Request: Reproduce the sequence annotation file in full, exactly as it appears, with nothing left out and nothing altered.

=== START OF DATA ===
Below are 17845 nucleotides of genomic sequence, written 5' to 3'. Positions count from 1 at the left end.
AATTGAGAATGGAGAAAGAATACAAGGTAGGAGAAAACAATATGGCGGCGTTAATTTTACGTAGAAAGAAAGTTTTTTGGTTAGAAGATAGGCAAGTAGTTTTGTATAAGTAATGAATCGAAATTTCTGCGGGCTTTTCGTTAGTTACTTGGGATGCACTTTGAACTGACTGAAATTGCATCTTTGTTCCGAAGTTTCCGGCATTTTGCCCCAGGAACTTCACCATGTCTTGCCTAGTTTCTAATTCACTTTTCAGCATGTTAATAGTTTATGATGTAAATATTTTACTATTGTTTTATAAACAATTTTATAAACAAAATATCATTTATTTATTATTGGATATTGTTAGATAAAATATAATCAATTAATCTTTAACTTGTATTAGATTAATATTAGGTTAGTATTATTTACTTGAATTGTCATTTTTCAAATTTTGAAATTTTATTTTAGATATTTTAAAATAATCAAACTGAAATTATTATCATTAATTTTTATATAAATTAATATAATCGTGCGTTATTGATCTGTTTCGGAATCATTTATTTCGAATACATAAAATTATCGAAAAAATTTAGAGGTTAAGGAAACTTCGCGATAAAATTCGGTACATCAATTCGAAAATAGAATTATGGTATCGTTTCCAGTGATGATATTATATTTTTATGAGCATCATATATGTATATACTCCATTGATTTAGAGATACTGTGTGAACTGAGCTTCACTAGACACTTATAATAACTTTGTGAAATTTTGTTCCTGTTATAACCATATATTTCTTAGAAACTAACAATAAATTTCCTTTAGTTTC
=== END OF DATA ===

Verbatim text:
Below are 17845 nucleotides of genomic sequence, written 5' to 3'. Positions count from 1 at the left end.
AATTGAGAATGGAGAAAGAATACAAGGTAGGAGAAAACAATATGGCGGCGTTAATTTTACGTAGAAAGAAAGTTTTTTGGTTAGAAGATAGGCAAGTAGTTTTGTATAAGTAATGAATCGAAATTTCTGCGGGCTTTTCGTTAGTTACTTGGGATGCACTTTGAACTGACTGAAATTGCATCTTTGTTCCGAAGTTTCCGGCATTTTGCCCCAGGAACTTCACCATGTCTTGCCTAGTTTCTAATTCACTTTTCAGCATGTTAATAGTTTATGATGTAAATATTTTACTATTGTTTTATAAACAATTTTATAAACAAAATATCATTTATTTATTATTGGATATTGTTAGATAAAATATAATCAATTAATCTTTAACTTGTATTAGATTAATATTAGGTTAGTATTATTTACTTGAATTGTCATTTTTCAAATTTTGAAATTTTATTTTAGATATTTTAAAATAATCAAACTGAAATTATTATCATTAATTTTTATATAAATTAATATAATCGTGCGTTATTGATCTGTTTCGGAATCATTTATTTCGAATACATAAAATTATCGAAAAAATTTAGAGGTTAAGGAAACTTCGCGATAAAATTCGGTACATCAATTCGAAAATAGAATTATGGTATCGTTTCCAGTGATGATATTATATTTTTATGAGCATCATATATGTATATACTCCATTGATTTAGAGATACTGTGTGAACTGAGCTTCACTAGACACTTATAATAACTTTGTGAAATTTTGTTCCTGTTATAACCATATATTTCTTAGAAACTAACAATAAATTTCCTTTAGTTTC